Chargers fans were devastated to learn that their beloved football team would no longer be in San Diego as of Jan. 12, 2017. Following the failure of Ballot Measure C which would increase hotel tax rates from 12.5 to 16.5 percent to help fund a new $1.8 billion stadium and convention center, team owner Dean Spanos decided to move his team 120 miles north to join Los Angeles’ other professional sports teams. After 56 years of playing for the city, a lack of support to replace the aging Qualcomm Stadium proved to be the final nail in the San Diego Chargers’ coffin. Economists have warned that the Chargers’ departure would have long term detrimental economic effects to the San Diego community through a loss of jobs, tourism, merchandise and branding, as well as a lack of public morale. Therefore, an argument could be made over whether the move was in San Diego’s best interest.
The Chargers’ request for a new stadium has been a 15-year-long ordeal. Opened in 1967, Qualcomm has been home to all of San Diego’s college and professional teams including the San Diego State Aztecs and San Diego’s professional baseball team, the Padres. However, by NFL standards, the stadium is becoming increasingly obsolete. For the last few years, serious discussions were brought into public dialogue by the media over the Chargers’ potential move if the stadium were not to be replaced. No one in San Diego took these threats seriously and little was done to improve the situation. In April of 2016, the Chargers gathered over 110,000 signatures to put their initiative of raising San Diego hotel taxes to fund the nearly $175 million gap needed to build the new stadium. However, despite vigorous campaigning, voters rejected the measure 57–43 percent.
The announcement of the Chargers’ LA departure was met with confusion, anger and bewilderment. Not only did the citizens of San Diego lose their hometown team, they faced an economic loss as well. According to a study conducted by the University of San Diego, the Chargers’ move will cost San Diego at least $126 million a year in revenue. The study was conducted to analyze the annual impacts of Ballot Measure C and cited that the Chargers generate over $126 million annually including non-player team salaries, city spending relating to Qualcomm and spending by visiting media and NFL officials. This number does not include the significant expenditures spent by visiting fans in San Diego hotels, restaurants and shops. The move will also cause a loss of at least 1,600 jobs — 1,400 of which are directly related to team activities and 200 which are indirectly related to the team. With an impact on labor income estimated at $67 million, the move could be detrimental to many San Diegans. The study also does not account for the hundreds of San Diego sports memorabilia shops which are experiencing a significant loss in revenue due to the inability to sell Chargers hats, jerseys and t-shirts. For the shop owners who already spent thousands of dollars on items branded with the San Diego Chargers logos, their goods effectively became worth less to nothing when Spanos released his decision on the 12th.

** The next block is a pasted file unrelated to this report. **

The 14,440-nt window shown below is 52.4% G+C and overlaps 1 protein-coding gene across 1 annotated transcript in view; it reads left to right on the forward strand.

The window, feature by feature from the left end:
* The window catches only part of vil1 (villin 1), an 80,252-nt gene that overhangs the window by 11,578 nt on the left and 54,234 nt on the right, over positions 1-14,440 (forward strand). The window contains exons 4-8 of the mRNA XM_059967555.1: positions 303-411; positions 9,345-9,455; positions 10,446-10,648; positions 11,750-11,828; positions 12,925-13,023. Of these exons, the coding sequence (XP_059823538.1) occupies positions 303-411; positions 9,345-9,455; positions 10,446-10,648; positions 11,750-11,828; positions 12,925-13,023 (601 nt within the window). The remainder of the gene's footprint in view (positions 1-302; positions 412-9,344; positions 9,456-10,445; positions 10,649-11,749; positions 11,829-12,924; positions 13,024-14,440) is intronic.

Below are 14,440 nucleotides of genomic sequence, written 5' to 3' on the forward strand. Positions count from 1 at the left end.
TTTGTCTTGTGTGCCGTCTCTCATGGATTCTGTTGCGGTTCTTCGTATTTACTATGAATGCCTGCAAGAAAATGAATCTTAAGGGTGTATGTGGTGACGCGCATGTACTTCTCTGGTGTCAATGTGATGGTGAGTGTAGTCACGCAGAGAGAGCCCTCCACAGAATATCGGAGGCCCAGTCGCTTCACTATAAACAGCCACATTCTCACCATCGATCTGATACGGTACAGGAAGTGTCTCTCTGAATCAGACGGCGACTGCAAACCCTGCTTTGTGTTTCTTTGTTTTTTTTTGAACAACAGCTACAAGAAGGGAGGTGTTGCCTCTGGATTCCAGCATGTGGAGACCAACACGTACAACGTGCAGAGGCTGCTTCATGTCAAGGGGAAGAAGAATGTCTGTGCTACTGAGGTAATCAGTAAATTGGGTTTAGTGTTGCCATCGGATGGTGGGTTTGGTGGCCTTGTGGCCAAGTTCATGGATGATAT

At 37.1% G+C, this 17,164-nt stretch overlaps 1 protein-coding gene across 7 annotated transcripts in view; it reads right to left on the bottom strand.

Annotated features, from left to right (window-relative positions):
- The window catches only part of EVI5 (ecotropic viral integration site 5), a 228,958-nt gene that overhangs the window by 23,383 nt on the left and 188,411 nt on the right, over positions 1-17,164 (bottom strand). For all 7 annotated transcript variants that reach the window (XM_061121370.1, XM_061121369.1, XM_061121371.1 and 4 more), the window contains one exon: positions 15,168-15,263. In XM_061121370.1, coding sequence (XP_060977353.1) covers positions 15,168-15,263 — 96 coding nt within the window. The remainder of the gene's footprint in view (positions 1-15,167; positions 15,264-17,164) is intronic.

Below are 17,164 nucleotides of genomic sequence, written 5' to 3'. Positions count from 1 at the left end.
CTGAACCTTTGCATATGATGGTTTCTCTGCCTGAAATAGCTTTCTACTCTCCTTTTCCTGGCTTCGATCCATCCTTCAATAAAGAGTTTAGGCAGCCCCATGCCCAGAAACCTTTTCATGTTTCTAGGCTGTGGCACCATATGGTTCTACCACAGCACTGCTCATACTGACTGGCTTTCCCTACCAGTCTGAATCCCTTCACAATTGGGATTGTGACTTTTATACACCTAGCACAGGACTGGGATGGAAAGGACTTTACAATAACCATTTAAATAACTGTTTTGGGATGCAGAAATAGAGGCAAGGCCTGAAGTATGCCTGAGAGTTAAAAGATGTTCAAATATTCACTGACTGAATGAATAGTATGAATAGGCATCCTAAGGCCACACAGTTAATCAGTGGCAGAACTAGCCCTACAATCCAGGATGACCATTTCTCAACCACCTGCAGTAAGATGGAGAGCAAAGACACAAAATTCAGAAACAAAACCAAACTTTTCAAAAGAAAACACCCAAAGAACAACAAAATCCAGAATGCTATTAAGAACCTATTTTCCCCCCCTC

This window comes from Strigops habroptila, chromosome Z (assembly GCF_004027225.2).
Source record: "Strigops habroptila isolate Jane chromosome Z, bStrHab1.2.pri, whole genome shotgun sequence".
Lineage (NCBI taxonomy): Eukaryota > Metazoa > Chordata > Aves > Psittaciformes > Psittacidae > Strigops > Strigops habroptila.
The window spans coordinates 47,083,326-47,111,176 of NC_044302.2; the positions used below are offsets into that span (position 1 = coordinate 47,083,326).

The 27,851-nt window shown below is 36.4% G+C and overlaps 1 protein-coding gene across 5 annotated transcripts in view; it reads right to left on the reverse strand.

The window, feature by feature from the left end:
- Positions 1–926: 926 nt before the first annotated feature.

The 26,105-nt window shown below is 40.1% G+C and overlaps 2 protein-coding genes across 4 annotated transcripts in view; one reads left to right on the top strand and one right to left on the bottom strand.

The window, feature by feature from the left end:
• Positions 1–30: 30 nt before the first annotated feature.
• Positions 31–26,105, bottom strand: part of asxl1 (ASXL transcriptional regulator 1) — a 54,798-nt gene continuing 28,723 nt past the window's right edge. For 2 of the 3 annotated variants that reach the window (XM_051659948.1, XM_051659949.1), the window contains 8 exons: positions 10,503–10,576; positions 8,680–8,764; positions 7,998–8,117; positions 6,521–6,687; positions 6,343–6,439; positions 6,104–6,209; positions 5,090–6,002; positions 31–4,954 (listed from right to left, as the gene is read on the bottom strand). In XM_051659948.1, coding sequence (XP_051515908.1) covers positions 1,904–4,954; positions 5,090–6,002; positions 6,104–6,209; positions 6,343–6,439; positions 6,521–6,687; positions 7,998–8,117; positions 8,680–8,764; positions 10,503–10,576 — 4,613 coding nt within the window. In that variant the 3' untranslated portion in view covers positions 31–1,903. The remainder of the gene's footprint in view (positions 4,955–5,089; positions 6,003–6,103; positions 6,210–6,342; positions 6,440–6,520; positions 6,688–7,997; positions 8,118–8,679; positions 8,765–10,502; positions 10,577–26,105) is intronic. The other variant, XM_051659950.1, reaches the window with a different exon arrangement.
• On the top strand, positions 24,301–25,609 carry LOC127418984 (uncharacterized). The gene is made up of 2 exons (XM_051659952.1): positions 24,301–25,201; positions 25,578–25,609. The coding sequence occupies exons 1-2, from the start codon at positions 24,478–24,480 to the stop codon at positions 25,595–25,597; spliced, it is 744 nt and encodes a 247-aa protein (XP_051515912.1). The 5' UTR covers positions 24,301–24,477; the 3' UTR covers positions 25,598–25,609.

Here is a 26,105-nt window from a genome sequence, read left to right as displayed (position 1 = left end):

Despite the initial public outrage over the move, not every San Diegan was upset with the proposed move. Many of those living and working in downtown San Diego where the Chargers’ new stadium was proposed to be built are happy that the initiative failed. Artists in Barrio Logan were worried that a new downtown stadium would change the landscape of their neighborhood that would increase property values and ultimately force them and other lower income families out of their homes. The other concern is that Barrio Logan, which has become an epicenter for San Diego artists, would change. With higher property values, the beautiful and intricate murals up on the city walls would likely be destroyed through neighborhood development. The question in their minds was if a new stadium for football was worth the destruction of their homes and prized works.
It’s understandable to say that the Spanos family’s decision to leave San Diego was not an easy one to make. Leaving behind a city so rich in culture, loyalty and pride is hard to do. For 56 years, San Diego stood behind the Chargers, and through wins and a lot of losses, the team was still a city treasure. When the Chargers move to Los Angeles, they will join a laundry list of professional sports teams including the newly minted LA Rams. Sharing a stadium with LA’s soccer team, the Galaxy, and met by LA fans who frankly don’t want the Chargers, one can wonder if the move was actually worth all the trouble. It’s an impossible situation where not just one person bears the blame. Dean Spanos and his family tried for many years to keep the Chargers in San Diego, but an inability of funds and a lack of public support became an issue they just couldn’t ignore for any longer. While San Diegans are now in outrage over the move, they did not come out in the numbers needed on voting day. As harsh as it may be, San Diego only has itself to blame for the loss of the city’s treasure.